Mentors for Youth searching for male mentors

Photosl by Kaiti Sullivan/The Herald
Julian Salas Rodriguez, 8, of Jasper, left, works on homework with his mentor, Juan Ramos of Ireland, at Juan's home on Dec. 11. Juan has been a mentor to Julian through Mentors for Youth for nearly a year. "It's a way to give back," Juan said. "I had people who weren't my mentors, but they acted like a mentor. And with him, he's kind of in the same boat as me. My mom doesn't know much English and I had to rely on other people. He's kind of the same way. She can't check the homework for him because she doesn't get it."

By LEANN BURKE
lburke@dcherald.com

JASPER — Juan Ramos of Ireland, 27, and his mentee, Julian Salas Rodriguez, 8, performed their secret handshake last week after shooting hoops on the basketball courts at Ireland Elementary.

Ramos is part of Mentors for Youth, a local nonprofit that matches kids age 6 and older with a mentor who can serve as a positive role model. Ramos is one of a small number of male mentors the organization works with, as well as one of a few bilingual mentors.

Mentors for Youth case worker Kaiva Hurt said the lack of male mentors isn’t unique to Mentors for Youth or Dubois County. Similar nonprofits across the country experience a shortage of male mentors, and always have.

But the past year put the situation at the forefront for Hurt. Of the 20 mentor/mentee matches the organization made in 2019, only four were with male mentors. Meanwhile, eight boys were matched with mentors, meaning four male mentees were matched with female mentors. For younger male mentees, Hurt said, that’s usually not a problem. But there are situations where Mentors for Youth would only match a male mentee with a male mentor ­— for example if the mentee didn’t already have a male role model in his life ­— and older male mentees generally don’t want to be matched with a female mentor.

“Once they hit about age 13, they aren’t super excited about being matched with a woman,” Hurt said. “They’re really wanting the guy to go do guy stuff with.”

Juan Ramos of Ireland, right, and Julian Salas Rodriguez, 8, of Jasper, do their handshake while playing basketball at Ireland Elementary School on Dec. 11.

For Ramos and Julian, “guy stuff” means having a meal together, catching a movie or, more often than not, playing soccer. Last week, the pair played basketball for the first time, and Ramos said Julian really enjoyed that and wants to do it again.

“I’m kind of like a friend,” Ramos said of his relationship with Julian. “I like that I get to be part of helping him. I see him as a little brother.”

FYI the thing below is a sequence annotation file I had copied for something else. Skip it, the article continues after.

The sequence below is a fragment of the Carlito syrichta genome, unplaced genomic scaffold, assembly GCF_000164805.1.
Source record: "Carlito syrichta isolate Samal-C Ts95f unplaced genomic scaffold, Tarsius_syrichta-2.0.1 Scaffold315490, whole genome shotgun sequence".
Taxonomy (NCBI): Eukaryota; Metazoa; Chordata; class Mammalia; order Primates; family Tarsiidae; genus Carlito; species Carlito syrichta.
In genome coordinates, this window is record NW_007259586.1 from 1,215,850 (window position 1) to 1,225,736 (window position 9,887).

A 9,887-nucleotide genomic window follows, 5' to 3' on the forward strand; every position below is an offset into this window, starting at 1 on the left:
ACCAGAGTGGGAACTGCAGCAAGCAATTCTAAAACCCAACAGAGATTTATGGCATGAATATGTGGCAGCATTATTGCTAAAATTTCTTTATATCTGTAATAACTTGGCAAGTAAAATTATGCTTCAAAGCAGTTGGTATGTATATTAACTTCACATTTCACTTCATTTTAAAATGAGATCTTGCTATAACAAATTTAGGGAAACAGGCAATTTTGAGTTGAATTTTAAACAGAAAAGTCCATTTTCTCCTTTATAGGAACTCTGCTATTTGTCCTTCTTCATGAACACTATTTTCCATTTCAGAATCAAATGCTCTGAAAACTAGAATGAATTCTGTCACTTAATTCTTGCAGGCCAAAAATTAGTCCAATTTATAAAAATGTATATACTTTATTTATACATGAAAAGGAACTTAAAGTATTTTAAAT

Their time together isn’t all fun and games, though. The pair starts each of their meetups with homework time. When they first met about a year ago, Julian really struggled with reading, so the pair focuses a lot of the homework time on that. Watching Julian’s improvement has been one of the highlights of mentoring, Ramos said.

“Seeing him come up to you and show you his grade saying, ‘See, this is what I got,’ there’s nothing more rewarding than that,” Ramos said.

Ramos and Julian get together about twice a month. Mentors for Youth asks its mentors to meet with their mentee at least twice a month for at least two hours each time, but doesn’t require certain activities. The mentor, mentee and mentee’s parents get to decide what the pair does. For some mentors, Hurt said, it’s a daunting task to have to come up with something to do. To make it easier, Hurt said, the organization suggests simply including your mentee in what you’re already doing. If you’re going to a movie, having a cookout or going fishing, invite your mentee along. Or just ask your mentee what they want to do. That’s what Ramos does with Julian, and it works out well.

“He’s usually pretty vocal about it,” Ramos said.

Ramos encourages anyone thinking about becoming a mentor to do so. It’s been a great way for him to give back and pay it forward.

“I wouldn’t be who I am right now without the people who helped me,” he said.

Mentors for Youth is always accepting mentor applications, which can be found on the organization’s website, www.mentors4youth.com.

Currently, Hurt said, there are 18 children on the waiting list for a mentor, and 12 of them are boys. High school students are welcome to apply, though they won’t be paired with an older mentee. Mentors for Youth also matches mentees with mentor pairs, such as a husband and wife or two best friends, Hurt said.

For more information, Hurt can be contacted at 812-482-2227 or by email at kaiva@mentors4youth.com.




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